/ 5 May 2009

SA business confidence up in April

The South African Chamber of Commerce and Industry (SACCI) Business Confidence Index (BCI) has improved to 81,9 in April 2009 from a depressed level of 78,9 in March 2009.

Departing from 82,4 in January 2009, the BCI has been flirting at these lower levels and could now be drifting laterally, according to SACCI.

“Businesses remain under strain and although there were fewer liquidations in March 2009 than in February 2009, liquidations were 63% higher in the first quarter 2009 than in the first quarter of 2008.

Negative month-on-month trends were also recorded for the sub-indices on consumer inflation, the number of new vehicles sold, real retail sales and real credit to the private sector,” said SACCI.

The improvements on the rand exchange rate, the JSE, import volumes and export volumes confirmed “less frailty in business confidence, but not a turnaround”.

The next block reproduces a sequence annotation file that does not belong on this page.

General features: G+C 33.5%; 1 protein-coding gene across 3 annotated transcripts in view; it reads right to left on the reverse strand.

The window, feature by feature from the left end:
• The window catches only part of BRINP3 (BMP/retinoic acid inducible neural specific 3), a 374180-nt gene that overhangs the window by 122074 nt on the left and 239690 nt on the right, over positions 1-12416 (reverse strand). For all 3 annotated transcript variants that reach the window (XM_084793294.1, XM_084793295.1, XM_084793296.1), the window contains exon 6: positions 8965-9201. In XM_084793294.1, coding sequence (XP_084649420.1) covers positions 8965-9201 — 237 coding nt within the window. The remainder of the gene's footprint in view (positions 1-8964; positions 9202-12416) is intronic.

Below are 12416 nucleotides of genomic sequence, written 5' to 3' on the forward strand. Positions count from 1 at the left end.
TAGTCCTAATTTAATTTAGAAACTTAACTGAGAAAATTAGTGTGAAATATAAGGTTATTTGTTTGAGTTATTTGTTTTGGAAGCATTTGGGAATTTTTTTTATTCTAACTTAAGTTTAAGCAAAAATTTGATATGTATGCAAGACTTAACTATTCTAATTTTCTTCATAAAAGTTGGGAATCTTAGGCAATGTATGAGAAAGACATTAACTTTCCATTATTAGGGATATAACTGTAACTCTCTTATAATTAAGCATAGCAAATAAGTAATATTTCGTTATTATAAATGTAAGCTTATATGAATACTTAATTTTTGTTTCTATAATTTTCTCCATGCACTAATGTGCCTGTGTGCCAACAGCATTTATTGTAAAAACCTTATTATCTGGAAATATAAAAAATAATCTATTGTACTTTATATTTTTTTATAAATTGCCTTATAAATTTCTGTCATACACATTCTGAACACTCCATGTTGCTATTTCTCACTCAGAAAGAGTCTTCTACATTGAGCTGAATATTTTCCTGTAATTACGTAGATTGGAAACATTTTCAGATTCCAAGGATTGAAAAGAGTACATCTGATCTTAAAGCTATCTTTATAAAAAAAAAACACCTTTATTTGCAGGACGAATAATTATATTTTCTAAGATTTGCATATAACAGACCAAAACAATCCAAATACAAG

“Economic growth for South Africa is revised downward into negative territory as recessionary conditions are taking hold, prompted by the contraction in the economies of South Africa’s major trading partners in Europe and the US and slower growth in South East Asia.

“To some extent, the lower, but still positive growth in Asia should counter the extent and duration of the contraction in South Africa and sustain reasonable commodity prices as well as commodity exports from South Africa,” say the SACCI economists.

The current recessions in the affected economies are already more relentless and longer than their previous recessionary experiences. The global inflationary outlook has turned away from a deflationary environment to modest inflationary expectations.

World trade is expected to decline by 11% in 2009 but remain stable in 2010, with notably fewer imports by advanced economies in 2009.

SACCI says the major challenge for businesses is to anticipate, identify and prepare for the turnaround of the present economic slowdown. There are signs that a measure of optimism in global financial markets has emerged and that the worst is behind the global economy.

“The improvement in the SACCI BCI for April 2009 could mark a turnaround that may still be slow and weak but which could pick up momentum towards year-end as the global economy revives,” concludes SACCI. — I-Net Bridge